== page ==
[Judgment of 4 July 2018, Wolfgang Wirth a.o., C-532/17, the Court of Justice of the European Union]

The Facts of the Wirth vs. Thomson Airways case

The case regarded a claim for compensation pursuant to Regulation 261. Mr. Wirth was on a trip from Hamburg in Germany to Cancún in Mexico. He arrived more than three hours late.

In this particular case, TUIFly GmbH wet leased an aircraft from Thomson Airways. A “wet lease” means the chartering of both an aircraft and a crew. TUIFly (the lessee) was responsible for the overall operational aspects of the flight including ground handling, passenger handling, cargo handling, security, on-board services, applications for slots, marketing, authorizations etc.

The passengers filed a claim for compensation against Thomson Airways as the booking information stated Thomson Airways as the operating carrier. Thomson Airways denied the claim and argued that they were not the operating carrier, as this concept is defined in Regulation 261.

Regulation 261 solely applies to operating carriers

Pursuant to article 3(3), the operating carrier is always responsible for the obligations under the Regulation and not, for example, another air carrier which may have sold the ticket. The notion of the air carrier is presented in recital 7.

The court found that according to Article 2(b) of Regulation No 261/2004, the concept of an ‘operating air carrier’ must be understood as referring to an ‘air carrier that performs or intends to perform a flight under a contract with a passenger or on behalf of another person, legal or natural, having a contract with that passenger’.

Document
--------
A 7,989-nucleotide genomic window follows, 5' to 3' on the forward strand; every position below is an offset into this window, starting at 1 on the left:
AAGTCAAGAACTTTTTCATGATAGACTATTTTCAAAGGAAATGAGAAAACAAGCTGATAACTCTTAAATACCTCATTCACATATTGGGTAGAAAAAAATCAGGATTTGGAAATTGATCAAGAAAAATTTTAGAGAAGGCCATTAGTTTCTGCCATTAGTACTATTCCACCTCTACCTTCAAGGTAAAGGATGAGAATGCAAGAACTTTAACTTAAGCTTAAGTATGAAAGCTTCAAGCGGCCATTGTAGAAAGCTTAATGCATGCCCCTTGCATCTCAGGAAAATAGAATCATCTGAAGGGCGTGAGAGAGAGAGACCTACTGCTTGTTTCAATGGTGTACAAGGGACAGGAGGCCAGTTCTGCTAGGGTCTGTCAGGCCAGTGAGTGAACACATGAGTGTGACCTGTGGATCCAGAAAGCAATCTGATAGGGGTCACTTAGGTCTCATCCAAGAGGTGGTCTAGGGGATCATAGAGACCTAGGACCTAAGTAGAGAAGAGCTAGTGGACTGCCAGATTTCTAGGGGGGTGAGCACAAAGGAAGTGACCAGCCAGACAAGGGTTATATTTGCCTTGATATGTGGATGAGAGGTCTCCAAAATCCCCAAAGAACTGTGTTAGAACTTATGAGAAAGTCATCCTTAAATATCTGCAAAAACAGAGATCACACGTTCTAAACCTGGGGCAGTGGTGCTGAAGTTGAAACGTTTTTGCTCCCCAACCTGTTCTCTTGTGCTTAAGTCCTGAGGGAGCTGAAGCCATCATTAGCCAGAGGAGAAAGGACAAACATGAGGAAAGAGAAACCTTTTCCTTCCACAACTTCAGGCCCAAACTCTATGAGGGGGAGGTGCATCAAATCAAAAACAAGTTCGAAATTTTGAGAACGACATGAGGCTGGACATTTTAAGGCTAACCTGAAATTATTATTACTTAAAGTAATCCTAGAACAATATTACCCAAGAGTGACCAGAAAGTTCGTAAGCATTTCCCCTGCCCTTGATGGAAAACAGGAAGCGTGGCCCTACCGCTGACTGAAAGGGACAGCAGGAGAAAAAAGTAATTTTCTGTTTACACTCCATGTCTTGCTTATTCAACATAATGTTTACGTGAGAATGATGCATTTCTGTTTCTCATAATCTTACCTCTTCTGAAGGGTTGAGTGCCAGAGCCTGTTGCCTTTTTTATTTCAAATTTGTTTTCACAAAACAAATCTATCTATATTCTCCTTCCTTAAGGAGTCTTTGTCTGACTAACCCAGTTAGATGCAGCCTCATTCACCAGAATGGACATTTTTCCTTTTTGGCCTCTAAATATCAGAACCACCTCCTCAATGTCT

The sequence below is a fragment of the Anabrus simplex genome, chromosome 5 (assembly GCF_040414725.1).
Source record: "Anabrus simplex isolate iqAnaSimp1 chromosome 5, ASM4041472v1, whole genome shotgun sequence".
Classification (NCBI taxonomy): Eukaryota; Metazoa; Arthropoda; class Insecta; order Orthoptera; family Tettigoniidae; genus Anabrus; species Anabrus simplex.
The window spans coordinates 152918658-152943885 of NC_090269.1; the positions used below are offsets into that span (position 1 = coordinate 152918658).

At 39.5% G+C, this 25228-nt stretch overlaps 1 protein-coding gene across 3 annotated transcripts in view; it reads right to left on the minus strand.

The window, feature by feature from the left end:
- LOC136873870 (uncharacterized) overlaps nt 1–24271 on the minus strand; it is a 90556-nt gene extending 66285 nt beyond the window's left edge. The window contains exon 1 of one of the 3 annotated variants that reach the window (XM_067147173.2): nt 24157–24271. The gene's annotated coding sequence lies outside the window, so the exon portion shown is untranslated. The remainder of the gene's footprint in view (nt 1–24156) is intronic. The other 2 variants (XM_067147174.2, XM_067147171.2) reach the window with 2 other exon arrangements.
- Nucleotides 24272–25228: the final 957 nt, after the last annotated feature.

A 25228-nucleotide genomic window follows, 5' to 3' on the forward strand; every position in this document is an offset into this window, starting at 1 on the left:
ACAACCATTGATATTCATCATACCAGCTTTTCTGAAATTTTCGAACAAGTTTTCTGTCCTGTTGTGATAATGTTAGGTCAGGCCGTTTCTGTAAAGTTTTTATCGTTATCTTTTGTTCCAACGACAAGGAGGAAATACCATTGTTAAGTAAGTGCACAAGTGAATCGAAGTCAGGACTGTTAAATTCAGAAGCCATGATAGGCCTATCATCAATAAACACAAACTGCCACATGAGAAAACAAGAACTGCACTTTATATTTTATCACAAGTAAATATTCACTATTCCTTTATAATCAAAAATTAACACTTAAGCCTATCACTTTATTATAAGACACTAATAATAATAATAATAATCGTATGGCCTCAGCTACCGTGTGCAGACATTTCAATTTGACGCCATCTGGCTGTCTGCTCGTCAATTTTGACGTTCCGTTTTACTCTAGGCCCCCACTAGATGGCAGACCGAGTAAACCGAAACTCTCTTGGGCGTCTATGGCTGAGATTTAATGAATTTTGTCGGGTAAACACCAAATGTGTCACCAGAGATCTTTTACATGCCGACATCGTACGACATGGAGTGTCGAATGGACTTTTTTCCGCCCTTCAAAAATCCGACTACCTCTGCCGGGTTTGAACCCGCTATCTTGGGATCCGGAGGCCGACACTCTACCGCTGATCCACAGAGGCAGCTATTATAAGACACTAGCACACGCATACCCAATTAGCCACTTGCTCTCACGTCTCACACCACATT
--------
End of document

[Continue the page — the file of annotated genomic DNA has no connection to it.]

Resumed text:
Thus, there are two cumulative steps; 1) an air carrier must be regarded as an “operating air carrier”, meaning that the air carrier must actually operate the flight and 2) there has to be a contract with a passenger.

The court then rendered that the air carrier regarded as operating is the air carrier which decides to perform a particular flight, thus executes the contract of air carriage, and fixes the itinerary – summarized; the air carrier who bears the full responsibility for performing the flight – including cancellations or delays – is considered as the operating carrier.

In the case at hand, Thomson Airways only provided the aircraft and crew, while TUIFly handled all other operational aspects of the flight, including planning of the flights. The court therefore found that Thomson Airways was not the operating carrier, regardless that the passenger had been informed that the flight was operated by Thomson Airways.

The “operating carrier” is not the actual operating carrier

The case confirms that the operating carrier is the carrier that does the overall planning and not the carrier that merely provides aircraft and crew to another air carrier on a wet lease-basis. Further, the case confirms that the carrier stated on the booking is not necessarily the actual operating carrier. When handling claims, air carriers must therefore look into whether the flight was carried out on the basis of a wet lease arrangement.

Wet lease: Who is ultimately liable?

When making wet lease arrangements, air carriers must continue to be aware of this distinction. The terms of a wet lease agreement should have provisions that addresses who is ultimately liable, where a delay is due to both problems with the air craft / crew as well as the operational planning. Existing standard wet lease arrangements should therefore be checked and perhaps adjusted.

[Judgment of 4 July 2018, Wolfgang Wirth a.o., C-532/17, the Court of Justice of the European Union]